Cinergy Coaching by Cinnie Noble
You will know from the ConflictMastery™ Quest(ions) blogs that the series of questions usually invites readers to look at the conflict from the other person’s viewpoint, as well as their own. It is a typical approach for helping people understand the full picture of conflict situations, including their contribution to the dynamic.
The phrase stepping into someone’s shoes – the subject of this week’s blog – is commonly used to describe a way to envision the situation from the other person’s perspective. As one source said, “only the wearer knows where the shoe pinches”.
I have always liked the folk wisdom in the expression stepping into someone’s shoes. However, when I thought about it more, I smiled as I imagined myself stepping into fancy high heels (since I don’t usually wear them), or shoes too big for me, ones that are too small, styles that typically make me cringe or laugh, men’s footwear, and other sorts of shoes that you will not find me wearing!
This all became fodder for today’s blog that invites you to consider a conflict situation in which you may not have a full grasp of where the other person is coming from. Stepping into her or his shoes – and your own too – in a metaphoric way may be a fitting (excuse the pun) way to consider the dynamic.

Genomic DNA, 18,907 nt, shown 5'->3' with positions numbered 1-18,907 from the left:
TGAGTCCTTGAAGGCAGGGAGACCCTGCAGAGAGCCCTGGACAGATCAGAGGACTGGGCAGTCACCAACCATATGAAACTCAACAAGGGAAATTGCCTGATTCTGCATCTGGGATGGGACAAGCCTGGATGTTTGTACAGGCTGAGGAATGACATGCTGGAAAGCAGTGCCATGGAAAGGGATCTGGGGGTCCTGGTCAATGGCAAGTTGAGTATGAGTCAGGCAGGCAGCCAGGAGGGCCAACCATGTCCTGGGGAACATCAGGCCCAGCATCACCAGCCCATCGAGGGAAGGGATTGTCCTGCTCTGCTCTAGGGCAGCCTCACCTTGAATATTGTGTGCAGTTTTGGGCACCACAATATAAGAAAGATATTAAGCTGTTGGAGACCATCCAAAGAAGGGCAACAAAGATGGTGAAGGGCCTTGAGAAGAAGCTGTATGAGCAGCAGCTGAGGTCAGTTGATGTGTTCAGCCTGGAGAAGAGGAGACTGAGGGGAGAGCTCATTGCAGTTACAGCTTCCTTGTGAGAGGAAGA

Standing in your own shoes, what is your perspective on what happened in that situation you have in mind?
What, if anything, about your version are you most uncomfortable conveying? Why is that? What else does not fit exactly right? Why is that?
Standing in the other person’s shoes, how would she or he explain what happened?
What did the other person specifically say or do in the conflict that resulted in you feeling a pinch?
If you stepped into the other person’s shoes, what may you experience as a pinch as a result of what you said or did?
How do you describe the other person’s shoes as you attempt to step in them?
What fits about them? What doesn’t?
If you asked the other person to step into your shoes, what would you like her or him to feel?
What may fit well for her or him? What may not?
What is different about the other person’s shoes that you can accept anyway? What do you want her or him to accept about yours?
What other ConflictMastery™ Quest(ions) may you add here?
Arbitration BlogThe views expressed in this article are those of the author alone and should not be regarded as representative of, or binding upon ArbitralWomen and/or the author’s law firm....By Lara Pair